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I’ve been reading a lot about metaphysics and modality, especially in line with Graham Oppy’s work. One of his key premises behind preferring naturalism over theism is that when it comes to global causal reality, naturalism has the same explanatory power as theism but is simpler.

For example, in regards to fine tuning, even if it is incredibly improbable for the constants that lead to life to be the way they are, it may be just as improbable (if not moreso) for God to have tuned the world in the way that He did given His omnipotence. Why did He choose to do X instead of Y? As such, the improbability remains very low, but naturalism is simpler. If one posits that God has an inbuilt preference for creating life in this way, then one can also posit that naturalism has an inbuilt law like preference for creating the constants in the way they are. Given no independent evidence of a God fine tuning constants, one can still consider that some naturalistic law does the same “explanatory work” without any independent evidence as well. Since naturalism posits fewer kinds of entities, it then remains preferred.

What’s interesting to me about this strategy is that the same response could be made to a voice in the clouds saying “Hi, I am God.” As long as it can’t be ruled out that mindless processes couldn’t create that voice, one can use the same line of reasoning to state, “Well, this voice may be very improbable, but it is just as improbable given God’s free choice and omnipotence. And if God has particular preferences, perhaps nature has those same preferences as well. But naturalism posits fewer kinds of entities; thus, it should be preferred.”

Something seems very counter intuitive about this reasoning and yet I also can’t find anything wrong with it. Would this reasoning apply?

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    I would never blithely accept a voice in the clouds proclaiming itself to be God. Even from a theistic angle, I would be reluctant to accept that on its face, for I would be wary of the possibility of demonic deception. Or I might wonder about a technological production of the phenomenon (by secretive humans or offworld aliens, etc.). Now, if the voice made various threats and promises that were reliably carried out, with no apparent chance at resistance, my trust in the voice (as the voice of a sufficiently powerful being to be God) would increase, but might never reach 100% certainty. Dec 9, 2023 at 18:51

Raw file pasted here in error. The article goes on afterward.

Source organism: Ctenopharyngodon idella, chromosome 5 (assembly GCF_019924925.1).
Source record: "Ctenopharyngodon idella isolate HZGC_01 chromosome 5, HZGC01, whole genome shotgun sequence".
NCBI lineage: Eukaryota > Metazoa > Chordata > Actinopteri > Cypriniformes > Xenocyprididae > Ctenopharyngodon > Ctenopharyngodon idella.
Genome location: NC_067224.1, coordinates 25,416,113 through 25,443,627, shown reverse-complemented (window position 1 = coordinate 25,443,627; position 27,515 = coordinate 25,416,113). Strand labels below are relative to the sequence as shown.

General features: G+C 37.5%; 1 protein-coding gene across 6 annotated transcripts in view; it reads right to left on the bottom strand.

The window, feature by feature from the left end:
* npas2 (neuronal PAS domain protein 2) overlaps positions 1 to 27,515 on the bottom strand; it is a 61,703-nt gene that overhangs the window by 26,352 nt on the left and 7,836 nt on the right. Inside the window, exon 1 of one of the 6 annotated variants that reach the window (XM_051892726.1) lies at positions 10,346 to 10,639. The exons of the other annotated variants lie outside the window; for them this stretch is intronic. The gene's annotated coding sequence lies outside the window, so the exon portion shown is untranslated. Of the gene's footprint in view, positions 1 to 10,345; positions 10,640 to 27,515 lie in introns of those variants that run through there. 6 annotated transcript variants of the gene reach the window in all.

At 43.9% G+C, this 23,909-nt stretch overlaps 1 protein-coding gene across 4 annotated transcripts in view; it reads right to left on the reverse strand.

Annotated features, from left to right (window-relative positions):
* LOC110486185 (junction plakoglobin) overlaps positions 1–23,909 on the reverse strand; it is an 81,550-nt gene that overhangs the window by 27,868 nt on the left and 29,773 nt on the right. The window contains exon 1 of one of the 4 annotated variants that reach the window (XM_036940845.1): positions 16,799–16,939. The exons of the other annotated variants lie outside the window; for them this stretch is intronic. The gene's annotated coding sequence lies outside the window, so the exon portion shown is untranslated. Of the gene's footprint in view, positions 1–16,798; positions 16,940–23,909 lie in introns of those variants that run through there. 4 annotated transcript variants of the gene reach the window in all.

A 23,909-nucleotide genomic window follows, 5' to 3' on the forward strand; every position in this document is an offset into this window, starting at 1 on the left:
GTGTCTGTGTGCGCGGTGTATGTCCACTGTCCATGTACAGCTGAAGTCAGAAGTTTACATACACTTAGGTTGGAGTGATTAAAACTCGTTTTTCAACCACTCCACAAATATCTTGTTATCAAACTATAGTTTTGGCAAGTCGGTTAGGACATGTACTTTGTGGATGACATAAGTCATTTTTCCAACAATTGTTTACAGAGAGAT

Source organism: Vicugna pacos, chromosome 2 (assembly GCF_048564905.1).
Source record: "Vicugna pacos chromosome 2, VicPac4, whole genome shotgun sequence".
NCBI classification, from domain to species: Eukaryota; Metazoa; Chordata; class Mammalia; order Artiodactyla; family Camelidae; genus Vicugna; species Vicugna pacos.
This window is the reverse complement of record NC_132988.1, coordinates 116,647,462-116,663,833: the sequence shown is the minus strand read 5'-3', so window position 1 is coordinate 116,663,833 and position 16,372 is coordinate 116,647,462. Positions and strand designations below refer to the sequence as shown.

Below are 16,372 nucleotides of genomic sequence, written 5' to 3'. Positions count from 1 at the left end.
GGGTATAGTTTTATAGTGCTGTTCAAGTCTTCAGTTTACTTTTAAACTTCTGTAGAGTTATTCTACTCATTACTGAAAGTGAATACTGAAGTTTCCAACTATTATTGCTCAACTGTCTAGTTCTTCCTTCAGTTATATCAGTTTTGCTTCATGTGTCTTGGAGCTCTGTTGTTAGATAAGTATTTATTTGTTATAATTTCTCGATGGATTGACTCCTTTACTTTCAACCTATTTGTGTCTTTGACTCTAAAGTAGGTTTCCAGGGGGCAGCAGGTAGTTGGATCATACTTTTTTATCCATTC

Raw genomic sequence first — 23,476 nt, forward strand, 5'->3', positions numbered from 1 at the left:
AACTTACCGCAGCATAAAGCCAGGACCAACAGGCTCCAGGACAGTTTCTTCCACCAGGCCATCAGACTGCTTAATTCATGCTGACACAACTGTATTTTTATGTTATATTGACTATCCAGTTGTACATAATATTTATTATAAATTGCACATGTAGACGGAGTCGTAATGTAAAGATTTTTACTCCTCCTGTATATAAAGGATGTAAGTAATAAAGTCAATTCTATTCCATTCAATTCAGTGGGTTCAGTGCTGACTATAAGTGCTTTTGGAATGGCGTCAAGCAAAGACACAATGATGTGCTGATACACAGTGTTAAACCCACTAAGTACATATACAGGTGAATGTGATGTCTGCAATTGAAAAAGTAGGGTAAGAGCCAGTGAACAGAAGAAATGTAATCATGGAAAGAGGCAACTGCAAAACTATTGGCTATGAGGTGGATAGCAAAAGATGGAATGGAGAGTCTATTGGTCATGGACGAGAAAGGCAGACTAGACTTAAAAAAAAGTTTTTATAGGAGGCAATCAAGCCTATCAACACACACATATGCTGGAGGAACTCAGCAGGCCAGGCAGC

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    There was(!) a sudden voice in the clouds, according to the gospel of S. Mark, Chap. 1,10-11 after Jesus' baptizing: "And straightway coming up out of the water, he saw the heavens opened, and the Spirit like a dove descending upon him. And there came a voice from heaven, saying, Thou art my beloved Son, in whom I am well pleased." - The theist and the atheist assess totally different the historical value of this passage .
    – Jo Wehler
    Dec 9, 2023 at 19:16

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Don't trust a voice from the clouds: that is trivially simulated with a balloon and an MP3 player.

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If there was a sudden voice in the clouds saying “I am God”, would that be evidence?